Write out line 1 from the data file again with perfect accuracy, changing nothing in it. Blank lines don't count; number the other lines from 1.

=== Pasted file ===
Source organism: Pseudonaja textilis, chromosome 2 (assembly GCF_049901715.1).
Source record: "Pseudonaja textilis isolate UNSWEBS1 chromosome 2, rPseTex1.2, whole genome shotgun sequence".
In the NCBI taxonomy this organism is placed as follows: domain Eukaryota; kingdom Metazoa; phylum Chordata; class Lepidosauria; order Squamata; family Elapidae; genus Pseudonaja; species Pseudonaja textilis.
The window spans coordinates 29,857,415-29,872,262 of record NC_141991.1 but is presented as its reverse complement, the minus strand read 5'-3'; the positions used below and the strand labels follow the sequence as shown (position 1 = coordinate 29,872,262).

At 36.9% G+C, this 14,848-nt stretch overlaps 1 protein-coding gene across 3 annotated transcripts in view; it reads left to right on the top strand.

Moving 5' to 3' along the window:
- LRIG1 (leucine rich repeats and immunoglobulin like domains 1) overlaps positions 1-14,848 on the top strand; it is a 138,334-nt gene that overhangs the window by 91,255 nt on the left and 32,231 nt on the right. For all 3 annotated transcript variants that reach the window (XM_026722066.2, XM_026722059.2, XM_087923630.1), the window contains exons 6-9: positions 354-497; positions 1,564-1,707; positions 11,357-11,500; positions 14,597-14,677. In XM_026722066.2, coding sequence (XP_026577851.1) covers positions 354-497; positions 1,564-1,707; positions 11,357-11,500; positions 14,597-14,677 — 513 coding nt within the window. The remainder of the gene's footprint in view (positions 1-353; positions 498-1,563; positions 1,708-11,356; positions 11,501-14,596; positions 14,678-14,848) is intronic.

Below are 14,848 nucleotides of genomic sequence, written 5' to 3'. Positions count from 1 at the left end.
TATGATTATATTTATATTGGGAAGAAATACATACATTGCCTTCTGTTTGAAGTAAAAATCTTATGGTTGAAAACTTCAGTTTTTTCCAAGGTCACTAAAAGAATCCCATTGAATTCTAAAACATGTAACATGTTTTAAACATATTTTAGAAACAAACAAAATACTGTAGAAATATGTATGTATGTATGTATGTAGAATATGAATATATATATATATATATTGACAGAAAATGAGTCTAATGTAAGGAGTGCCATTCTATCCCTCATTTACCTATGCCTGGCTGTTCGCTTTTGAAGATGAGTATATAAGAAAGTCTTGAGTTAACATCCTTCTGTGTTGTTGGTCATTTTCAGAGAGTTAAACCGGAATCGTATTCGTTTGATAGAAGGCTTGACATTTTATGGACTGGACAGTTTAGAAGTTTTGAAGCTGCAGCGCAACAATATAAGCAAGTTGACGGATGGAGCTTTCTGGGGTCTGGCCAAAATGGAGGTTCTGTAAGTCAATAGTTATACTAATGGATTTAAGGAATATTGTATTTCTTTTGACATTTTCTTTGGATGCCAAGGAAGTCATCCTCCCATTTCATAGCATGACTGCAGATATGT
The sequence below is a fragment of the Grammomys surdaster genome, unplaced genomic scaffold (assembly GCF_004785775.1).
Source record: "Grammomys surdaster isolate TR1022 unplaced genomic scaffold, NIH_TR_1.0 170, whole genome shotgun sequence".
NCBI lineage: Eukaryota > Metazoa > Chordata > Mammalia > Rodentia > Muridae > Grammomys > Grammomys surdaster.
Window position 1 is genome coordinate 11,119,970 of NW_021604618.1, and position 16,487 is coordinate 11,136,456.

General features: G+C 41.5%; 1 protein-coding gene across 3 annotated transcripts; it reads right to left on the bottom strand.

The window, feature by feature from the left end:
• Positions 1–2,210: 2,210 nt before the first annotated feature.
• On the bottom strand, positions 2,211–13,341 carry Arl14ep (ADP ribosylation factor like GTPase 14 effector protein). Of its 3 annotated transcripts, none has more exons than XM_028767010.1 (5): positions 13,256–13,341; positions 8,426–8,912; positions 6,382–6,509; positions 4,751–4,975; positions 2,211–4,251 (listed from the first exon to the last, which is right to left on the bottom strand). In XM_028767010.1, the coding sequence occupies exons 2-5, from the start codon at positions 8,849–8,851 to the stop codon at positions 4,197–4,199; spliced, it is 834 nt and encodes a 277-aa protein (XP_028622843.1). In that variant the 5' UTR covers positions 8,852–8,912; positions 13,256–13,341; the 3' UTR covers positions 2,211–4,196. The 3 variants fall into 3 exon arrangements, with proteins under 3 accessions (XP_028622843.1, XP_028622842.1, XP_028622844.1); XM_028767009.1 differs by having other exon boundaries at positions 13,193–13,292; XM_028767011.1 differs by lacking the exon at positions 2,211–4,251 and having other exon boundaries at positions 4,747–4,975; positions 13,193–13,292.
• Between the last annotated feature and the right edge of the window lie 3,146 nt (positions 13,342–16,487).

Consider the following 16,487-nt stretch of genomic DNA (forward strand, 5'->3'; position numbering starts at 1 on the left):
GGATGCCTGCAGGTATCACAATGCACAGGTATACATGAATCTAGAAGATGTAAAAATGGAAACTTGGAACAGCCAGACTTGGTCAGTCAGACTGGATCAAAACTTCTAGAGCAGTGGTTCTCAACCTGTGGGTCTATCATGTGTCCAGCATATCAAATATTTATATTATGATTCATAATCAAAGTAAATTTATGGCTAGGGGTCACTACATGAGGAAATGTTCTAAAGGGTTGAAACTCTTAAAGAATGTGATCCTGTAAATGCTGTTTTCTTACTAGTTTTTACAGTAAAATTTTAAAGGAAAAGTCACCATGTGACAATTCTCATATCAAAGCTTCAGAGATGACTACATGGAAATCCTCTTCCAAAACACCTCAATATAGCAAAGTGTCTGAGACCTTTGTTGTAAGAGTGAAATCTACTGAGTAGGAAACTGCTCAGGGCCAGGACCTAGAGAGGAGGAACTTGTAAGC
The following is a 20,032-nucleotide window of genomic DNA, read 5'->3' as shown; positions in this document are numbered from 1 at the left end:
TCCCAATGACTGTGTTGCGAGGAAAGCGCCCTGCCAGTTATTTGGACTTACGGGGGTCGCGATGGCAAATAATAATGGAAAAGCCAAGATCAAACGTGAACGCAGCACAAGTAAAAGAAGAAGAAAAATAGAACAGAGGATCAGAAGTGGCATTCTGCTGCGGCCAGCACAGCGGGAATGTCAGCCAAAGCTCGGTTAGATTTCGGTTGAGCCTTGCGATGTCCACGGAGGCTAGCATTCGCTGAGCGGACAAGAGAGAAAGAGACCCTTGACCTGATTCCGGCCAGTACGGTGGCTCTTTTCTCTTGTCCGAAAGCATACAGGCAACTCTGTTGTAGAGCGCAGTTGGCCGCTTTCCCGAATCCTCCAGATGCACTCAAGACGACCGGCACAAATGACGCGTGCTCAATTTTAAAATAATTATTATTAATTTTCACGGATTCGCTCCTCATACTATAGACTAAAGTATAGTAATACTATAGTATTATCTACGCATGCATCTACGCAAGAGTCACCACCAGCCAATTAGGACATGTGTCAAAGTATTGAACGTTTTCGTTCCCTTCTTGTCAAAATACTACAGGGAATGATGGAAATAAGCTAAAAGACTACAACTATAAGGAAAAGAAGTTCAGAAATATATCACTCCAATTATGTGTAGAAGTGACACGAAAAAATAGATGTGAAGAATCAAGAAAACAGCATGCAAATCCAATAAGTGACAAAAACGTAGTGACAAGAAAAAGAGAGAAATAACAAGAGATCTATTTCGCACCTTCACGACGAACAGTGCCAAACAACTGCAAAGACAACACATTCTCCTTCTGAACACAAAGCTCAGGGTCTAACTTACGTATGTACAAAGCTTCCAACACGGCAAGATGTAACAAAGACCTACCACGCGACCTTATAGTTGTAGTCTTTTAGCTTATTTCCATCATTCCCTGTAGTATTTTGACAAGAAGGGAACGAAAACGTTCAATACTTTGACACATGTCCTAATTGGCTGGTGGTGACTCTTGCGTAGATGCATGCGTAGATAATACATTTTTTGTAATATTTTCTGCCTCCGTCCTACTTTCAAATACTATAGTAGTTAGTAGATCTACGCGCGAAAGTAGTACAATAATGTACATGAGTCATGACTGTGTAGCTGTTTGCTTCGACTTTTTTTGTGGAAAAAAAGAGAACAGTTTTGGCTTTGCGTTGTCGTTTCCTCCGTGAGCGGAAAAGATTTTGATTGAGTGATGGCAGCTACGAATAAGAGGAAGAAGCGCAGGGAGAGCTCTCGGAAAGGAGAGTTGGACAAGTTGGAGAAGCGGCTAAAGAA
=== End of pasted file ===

Source organism: Pseudonaja textilis, chromosome 2 (assembly GCF_049901715.1).